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New Year, New Foals!

It's the start of foaling season, and therefore, a good time to dust off the old foaling manual. Normal gestational length in the horse is 335-342 days but can vary widely. The birth process in horses is quick, and often during the middle of the night. If you are lucky enough to witness the event, it can be exciting and stressful all at once. Once the mare's "water breaks", the foal should be on the ground within 30 minutes. If 20 minutes have gone by without any progression, call your veterinarian to apprise them of the situation. The clock is ticking at this point and if the veterinarian needs to reposition the foal, everyone will need to act fast.

Once the baby is on the ground, these are the THREE most important guidelines to abide by:

1. Foal should stand within 1 hour

2. Foal should nurse within 2 hours

3. Mare should pass her placenta within 3 hours (save that placenta for the vet to evaluate later)

Foals are born with very little natural immunity. They require colostrum from their mother to have a healthy immune system. If they do not nurse appropriately, they are extremely vulnerable to bacteria present in the environment. Approximately 12 hours after foaling, the mare and foal should have a thorough physical exam performed by a veterinarian. During this exam, the foal will have blood drawn for IgG testing. The IgG tests helps us determine whether or not the foal has ingested enough colostrum.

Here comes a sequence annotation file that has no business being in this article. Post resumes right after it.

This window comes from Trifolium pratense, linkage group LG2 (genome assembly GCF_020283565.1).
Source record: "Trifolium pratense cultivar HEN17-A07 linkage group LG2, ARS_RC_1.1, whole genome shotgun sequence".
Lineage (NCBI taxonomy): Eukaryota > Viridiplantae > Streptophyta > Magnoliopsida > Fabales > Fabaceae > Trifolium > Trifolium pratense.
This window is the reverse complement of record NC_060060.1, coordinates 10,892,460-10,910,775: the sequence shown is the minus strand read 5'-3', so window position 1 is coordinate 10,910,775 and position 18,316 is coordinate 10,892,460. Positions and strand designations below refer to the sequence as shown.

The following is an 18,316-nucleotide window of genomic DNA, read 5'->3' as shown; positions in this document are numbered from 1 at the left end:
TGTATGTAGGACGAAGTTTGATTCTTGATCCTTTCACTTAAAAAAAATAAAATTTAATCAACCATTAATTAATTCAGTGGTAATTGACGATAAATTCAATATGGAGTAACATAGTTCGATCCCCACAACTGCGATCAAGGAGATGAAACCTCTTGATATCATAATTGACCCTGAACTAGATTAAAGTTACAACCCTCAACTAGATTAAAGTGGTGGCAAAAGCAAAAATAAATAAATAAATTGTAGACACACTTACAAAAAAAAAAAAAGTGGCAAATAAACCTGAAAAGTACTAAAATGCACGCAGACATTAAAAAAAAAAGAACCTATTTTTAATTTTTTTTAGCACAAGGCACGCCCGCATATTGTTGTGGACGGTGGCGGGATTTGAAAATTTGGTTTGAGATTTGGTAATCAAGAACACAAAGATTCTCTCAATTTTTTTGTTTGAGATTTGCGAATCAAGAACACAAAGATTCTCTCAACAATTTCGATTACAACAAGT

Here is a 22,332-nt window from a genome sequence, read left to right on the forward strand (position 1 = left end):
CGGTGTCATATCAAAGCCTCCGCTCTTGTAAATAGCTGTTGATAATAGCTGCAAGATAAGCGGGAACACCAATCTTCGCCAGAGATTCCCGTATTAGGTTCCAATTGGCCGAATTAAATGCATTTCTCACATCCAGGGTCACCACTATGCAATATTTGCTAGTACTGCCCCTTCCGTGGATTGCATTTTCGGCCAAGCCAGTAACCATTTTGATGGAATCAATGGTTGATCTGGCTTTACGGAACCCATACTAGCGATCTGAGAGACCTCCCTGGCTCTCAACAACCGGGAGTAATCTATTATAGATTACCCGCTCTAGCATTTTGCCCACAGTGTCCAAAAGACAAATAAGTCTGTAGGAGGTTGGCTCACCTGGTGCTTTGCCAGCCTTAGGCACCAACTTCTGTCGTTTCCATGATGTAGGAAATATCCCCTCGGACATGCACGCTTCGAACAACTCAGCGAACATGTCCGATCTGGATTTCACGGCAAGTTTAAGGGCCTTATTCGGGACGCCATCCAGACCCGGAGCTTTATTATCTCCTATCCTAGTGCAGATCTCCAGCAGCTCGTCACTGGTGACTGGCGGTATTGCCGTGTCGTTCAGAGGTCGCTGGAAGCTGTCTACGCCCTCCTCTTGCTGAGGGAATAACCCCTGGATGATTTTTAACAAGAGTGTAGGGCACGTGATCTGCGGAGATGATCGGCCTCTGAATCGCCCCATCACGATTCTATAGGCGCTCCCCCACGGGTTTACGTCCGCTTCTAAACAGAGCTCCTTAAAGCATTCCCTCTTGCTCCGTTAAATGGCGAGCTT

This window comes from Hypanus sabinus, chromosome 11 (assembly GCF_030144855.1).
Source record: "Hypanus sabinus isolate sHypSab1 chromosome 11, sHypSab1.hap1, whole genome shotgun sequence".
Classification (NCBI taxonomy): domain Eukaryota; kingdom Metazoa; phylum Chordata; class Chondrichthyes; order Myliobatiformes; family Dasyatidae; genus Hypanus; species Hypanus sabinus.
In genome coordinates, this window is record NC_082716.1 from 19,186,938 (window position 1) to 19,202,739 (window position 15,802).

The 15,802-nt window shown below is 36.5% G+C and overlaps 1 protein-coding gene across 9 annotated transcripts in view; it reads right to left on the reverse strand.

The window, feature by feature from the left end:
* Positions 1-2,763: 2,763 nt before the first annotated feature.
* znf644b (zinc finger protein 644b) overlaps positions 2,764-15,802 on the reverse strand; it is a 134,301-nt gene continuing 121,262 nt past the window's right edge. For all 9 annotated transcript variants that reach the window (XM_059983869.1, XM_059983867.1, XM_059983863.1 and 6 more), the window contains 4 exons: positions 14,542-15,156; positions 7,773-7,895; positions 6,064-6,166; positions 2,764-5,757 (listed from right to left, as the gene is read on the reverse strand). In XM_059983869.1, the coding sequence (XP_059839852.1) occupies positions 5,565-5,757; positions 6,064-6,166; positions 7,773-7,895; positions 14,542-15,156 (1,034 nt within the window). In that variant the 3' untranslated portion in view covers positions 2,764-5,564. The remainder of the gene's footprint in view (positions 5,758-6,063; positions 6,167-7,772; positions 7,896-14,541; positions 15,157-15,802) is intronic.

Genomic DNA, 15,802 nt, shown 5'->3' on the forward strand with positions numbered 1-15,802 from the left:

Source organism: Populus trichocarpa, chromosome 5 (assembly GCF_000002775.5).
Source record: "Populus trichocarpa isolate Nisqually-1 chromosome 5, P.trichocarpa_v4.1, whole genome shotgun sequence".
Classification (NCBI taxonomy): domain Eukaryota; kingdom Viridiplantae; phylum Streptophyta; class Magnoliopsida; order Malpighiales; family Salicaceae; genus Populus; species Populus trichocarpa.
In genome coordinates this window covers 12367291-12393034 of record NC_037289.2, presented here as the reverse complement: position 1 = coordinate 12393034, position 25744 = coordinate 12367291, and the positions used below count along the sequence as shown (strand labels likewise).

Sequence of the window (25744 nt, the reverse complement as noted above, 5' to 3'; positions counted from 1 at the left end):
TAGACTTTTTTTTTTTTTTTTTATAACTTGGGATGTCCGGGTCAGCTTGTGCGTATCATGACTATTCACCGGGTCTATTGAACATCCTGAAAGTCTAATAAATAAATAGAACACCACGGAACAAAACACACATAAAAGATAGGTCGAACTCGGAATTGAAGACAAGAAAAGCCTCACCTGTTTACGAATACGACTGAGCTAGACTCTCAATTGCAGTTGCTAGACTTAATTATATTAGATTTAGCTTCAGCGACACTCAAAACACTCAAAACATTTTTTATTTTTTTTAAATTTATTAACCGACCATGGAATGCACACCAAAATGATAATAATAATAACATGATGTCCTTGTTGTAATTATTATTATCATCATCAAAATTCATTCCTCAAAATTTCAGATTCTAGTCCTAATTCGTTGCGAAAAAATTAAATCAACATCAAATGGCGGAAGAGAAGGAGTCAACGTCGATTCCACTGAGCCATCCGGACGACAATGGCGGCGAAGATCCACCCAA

It is important to monitor that the foal is urinating and defecating normally. The first feces, called the meconium, is dark and firm. The meconium consists of swallowed amniotic fluid and other cellular debris ingested during pregnancy. Sometimes the foal can have difficulty passing these feces and become colicky. A change in the color and consistency of the feces from dark brown/black firm feces to lighter brown and pasty feces indicates that the meconium has passed. First urination occurs 6-12 hours after birth. Foals should urinate frequently after that.

First vaccination begins at 4 and 5 months old with a booster vaccine 1 month later. Weaning is typically performed around 6 months old (although it can be done sooner) and castration is typically performed between 6mo and 1 year old. Deworming is important in young animals. We recommend that they be dewormed every other month with an alternating schedule of Pyrantel Pamoate and Ivermectin/Praziquantel.

There is nothing cuter than a new foal. Taking an active role in their health early on will ensure that they are healthy for years to come.

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